Review: Preventing Surprise Attacks–Intelligence Reform in the Wake of 9/11 (Hoover Studies in Politics, Economics, and Society) (Hardcover)

4 Star, Intelligence (Government/Secret)

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Amazon Page

Thoughtful Outside View with Academic Bent,

June 14, 2006
Richard A. Posner
Judge Posner is not intelligence professional but he is certainly one of the most thoughtful of outside critics, with a legal, academic, and organizational-economic point of view that is helpful.

This, his first of two books disagreeing with the 9-11 Commission focus on centralization, has a number of nuggets worthy of study, but this book is largely oblivious to the many recommendations of both insiders and outsiders who can be considered “iconoclastic.” Judge Posner is an insider, and he draws primarily from “establishment” sources.

He states, I believe correctly, that the Intelligence Reform Act was a “backward step” and provides very professional and detailed support for his view.

The biggest mistake in his view was the refusal to remove intelligence from the FBI culture and create a separate domestic intelligence agency (note: since the Department of Homeland Security has steadfastly refused to do its assigned job of integrating intelligence in support of its mission, Judge Posner can be said to be totally correct in this view).

He posits a fork in the road for the Director of National Intelligence, between engaging in substance and managing the larger enterprise, and appears oblivious to the fact that the Vice President has ordered the DNI to distance himself from the three national agencies captured by the Department of Defense, which are “hands off” in all practical terms.

Judge Posner is at his most articulate and most pointed when he says that the Intelligence Reform Act is a placebo, misleading the public into thinking something has been done, and preventing or lessening focus on other needed defenses including border security, deterrence, and hardening of potential targets.

He noted, accurately, that most of the commissioners were lawyers without an intelligence background, but does not mention that most of them were also compromised (as were senior members of the staff) by ties to the Administrations, precisely what Congress did not want.

He posits a potential role for the Office of Management and Budget (OMB) and this would indeed be a good thing for a future president to consider, but first they would have to put the M back into OMB, as it died over a decade ago.

He brings to bear a familiarity with the literature on organization but not the literature on “organizational intelligence,” nor, as alluded to above, does he appear to have read any of the many works from Allen to Codevilla to Gentry and onwards.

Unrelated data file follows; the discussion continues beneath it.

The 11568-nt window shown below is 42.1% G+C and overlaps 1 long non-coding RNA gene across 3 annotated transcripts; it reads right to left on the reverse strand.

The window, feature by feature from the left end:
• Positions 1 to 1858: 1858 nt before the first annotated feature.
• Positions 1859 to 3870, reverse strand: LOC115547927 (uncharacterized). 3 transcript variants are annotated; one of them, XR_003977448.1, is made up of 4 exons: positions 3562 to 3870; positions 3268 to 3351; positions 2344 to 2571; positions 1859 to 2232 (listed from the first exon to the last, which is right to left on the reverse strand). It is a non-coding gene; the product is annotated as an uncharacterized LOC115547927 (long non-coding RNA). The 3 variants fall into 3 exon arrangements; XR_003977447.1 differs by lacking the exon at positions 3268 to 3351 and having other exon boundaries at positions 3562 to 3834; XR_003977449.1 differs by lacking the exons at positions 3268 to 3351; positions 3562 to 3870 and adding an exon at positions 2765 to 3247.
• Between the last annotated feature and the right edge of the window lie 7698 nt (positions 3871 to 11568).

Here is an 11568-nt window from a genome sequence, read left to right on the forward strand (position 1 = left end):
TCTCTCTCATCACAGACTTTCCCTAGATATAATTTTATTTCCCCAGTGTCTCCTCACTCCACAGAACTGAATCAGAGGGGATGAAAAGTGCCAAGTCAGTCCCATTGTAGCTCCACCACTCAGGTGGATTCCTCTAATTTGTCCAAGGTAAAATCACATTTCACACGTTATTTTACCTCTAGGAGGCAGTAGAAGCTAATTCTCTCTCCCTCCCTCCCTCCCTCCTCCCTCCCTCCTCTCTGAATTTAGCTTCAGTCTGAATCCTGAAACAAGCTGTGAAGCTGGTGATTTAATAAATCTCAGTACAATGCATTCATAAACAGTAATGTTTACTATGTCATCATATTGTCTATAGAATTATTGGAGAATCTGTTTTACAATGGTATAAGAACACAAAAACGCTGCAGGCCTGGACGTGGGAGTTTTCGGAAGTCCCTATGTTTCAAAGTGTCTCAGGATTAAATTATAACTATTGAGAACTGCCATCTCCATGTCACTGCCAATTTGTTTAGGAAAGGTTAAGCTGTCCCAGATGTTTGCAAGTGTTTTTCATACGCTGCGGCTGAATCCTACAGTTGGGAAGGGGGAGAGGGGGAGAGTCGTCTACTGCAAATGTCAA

He obsesses on the impossibility of predicting and understanding surprise, while acknowledging that we could do better if we had a *deep* understanding of other cultures that he correctly terms *alien* to our own. Never-the-less, he completely avoids the matter of pre-emptive morally based reduction of incentives to surprise attack and he completely avoids any discussion of the degree to which US budgets and behavior might be aggravating rather than ameliorating the global situation that threatens America.

Chapter 4 is especially valuable, a thoughtful and detailed listing of all of the mind-set, bureaucratic, and other obstacles to intelligence reform that characterize the continually failing secret intelligence environment.

His understanding of open source information (OSIF) and open source intelligence (OSINT) is glib and incomplete. He is still back in the era where CIA defined OSINT as the mainstream media that Foreign Broadcast Information Service (FBIS) could cover in comfort from air-conditioned cubicles in Reston. He appears to have no grasp of the degree to which localized overt collection and distributed leverage of thousands of overt human observers and indigenous experts contribute “real time intelligence” that is legal and ethical (and in languages CIA and FBIS cannot handle).

He suggests that the problem with intelligence is not collection, but rather sense-making. He is half right. For $60B we collect the 5% we can steal and ignore the rest. He is also right that sense-making is the challenge–as the National Imagery and Mapping Agency Commission Report of December 1999 made quite clear, we have invested hundreds of billions in technical collection and next to nothing in tasking, processing, exploitation, and dissemination (TPED). The SAIC failure with NSA's Trailblazer program and the FBI's digitization case file program can be partly blamed on inept government contract management, but the bottom line is that secret processing is dead in the water, withy 80% of the data being “off line” and the processing power now available being marginal.

At the end of the book he raises the issue of “diseconomies of scale” and he is very thoughtful in this regard. He appears to favor a distributed community that can engage in competitive analysis, and I applaud that with one caveat: the intelligence arms of each cabinet department must be fully independent of their policy masters, or “cooking the books” will continue to be the prevailing attribute of the intelligence-policy relationship.

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